Dramatic changes for East Anglian waterbirds
Chris Bishop A million birds a year migrate to and from the wetlands and reserves of East Anglia - and a report out today shows dramatic changes in the populations of some species.
A million birds a year migrate to and from the wetlands and reserves of East Anglia - and a report out today shows dramatic changes in the populations of some species.
Waterbirds in the UK 2007/08, published by the RSPB and other conservation groups, analyses 50 of our commonest winter visitors.
Some species such as black-tailed godwit, little egret and knot are increasing. But bar-tailed godwit, ringed plover, pochard, and Greenland white-fronted goose are in decline.
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Rob Lucking, the RSPB's Wash and North Norfolk area manager, said: “Two aspects of this long-running study really stand out - firstly that bird populations change over time, understanding this is critical to developing future conservation strategies and secondly that the UK's wetlands - and particularly those on the coast, like The Wash - are of enormous importance to the survival of a great number of waterbirds which migrate from many other countries.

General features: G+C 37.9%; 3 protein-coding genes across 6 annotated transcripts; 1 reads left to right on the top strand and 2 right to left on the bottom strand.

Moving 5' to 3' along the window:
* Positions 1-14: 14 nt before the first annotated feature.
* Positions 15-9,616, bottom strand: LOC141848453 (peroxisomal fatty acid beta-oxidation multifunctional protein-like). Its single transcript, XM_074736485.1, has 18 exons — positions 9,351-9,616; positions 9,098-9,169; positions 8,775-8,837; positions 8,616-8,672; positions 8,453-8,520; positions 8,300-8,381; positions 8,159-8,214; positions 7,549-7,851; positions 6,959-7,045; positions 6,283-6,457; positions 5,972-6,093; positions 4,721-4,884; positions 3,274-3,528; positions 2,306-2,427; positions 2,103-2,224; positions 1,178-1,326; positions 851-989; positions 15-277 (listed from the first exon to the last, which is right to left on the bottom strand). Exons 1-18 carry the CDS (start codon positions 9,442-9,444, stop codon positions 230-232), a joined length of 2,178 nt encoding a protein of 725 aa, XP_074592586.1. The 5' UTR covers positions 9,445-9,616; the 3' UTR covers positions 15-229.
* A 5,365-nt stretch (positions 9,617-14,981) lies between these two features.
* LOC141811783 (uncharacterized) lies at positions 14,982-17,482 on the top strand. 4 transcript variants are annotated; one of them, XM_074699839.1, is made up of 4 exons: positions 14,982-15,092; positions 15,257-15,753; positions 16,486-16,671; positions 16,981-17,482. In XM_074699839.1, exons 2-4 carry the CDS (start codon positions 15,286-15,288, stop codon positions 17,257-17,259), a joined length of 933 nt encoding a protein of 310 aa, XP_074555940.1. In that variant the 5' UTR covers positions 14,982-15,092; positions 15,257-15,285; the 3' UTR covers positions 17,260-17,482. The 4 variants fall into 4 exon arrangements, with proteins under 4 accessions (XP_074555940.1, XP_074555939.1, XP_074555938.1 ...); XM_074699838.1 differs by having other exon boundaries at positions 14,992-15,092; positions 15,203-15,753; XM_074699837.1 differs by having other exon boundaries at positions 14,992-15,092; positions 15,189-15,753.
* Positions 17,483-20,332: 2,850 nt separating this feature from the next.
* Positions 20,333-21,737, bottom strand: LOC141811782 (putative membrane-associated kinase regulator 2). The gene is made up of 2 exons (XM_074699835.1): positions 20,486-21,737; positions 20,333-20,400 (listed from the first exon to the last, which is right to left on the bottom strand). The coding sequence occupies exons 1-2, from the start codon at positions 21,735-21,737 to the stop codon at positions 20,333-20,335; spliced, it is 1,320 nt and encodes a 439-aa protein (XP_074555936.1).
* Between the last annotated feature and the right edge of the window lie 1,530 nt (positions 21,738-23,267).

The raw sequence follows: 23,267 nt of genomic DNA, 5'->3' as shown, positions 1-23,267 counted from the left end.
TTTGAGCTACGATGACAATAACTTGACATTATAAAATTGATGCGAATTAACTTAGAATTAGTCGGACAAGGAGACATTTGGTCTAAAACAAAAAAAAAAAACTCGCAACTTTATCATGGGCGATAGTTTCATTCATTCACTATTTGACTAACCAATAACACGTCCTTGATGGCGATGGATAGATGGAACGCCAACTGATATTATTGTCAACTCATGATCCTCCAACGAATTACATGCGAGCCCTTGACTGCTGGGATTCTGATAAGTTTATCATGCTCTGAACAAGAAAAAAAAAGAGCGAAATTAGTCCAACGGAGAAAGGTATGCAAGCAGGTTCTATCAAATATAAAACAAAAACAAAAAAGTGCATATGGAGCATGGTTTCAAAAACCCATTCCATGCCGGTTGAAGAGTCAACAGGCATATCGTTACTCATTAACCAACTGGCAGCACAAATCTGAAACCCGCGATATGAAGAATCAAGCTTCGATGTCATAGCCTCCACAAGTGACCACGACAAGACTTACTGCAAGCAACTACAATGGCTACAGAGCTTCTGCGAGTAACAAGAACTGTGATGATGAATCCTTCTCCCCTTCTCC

“The protection and wise management of our wetlands is a priority to ensure that they continue to provide a lifeline to bird populations in the face of climate change and rising sea levels.”
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The annual report is based on the fieldwork of around 3000 bird surveyors participating in synchronized monthly counts at wetlands, including estuaries, marshes, lakes and reservoirs, across the UK.
Over the last five years the most important sites for waterbirds in the UK have been (in order with the average number of birds): The Wash (371,308); the Ribble Estuary (238,160); the North Norfolk coast (206,703); Morecambe Bay (197,291); and the Thames Estuary (186,302).
The report is produced by the British Trust for Ornithology, the Wildfowl & Wetlands Trust, the RSPB, and the Joint Nature Conservation Committee.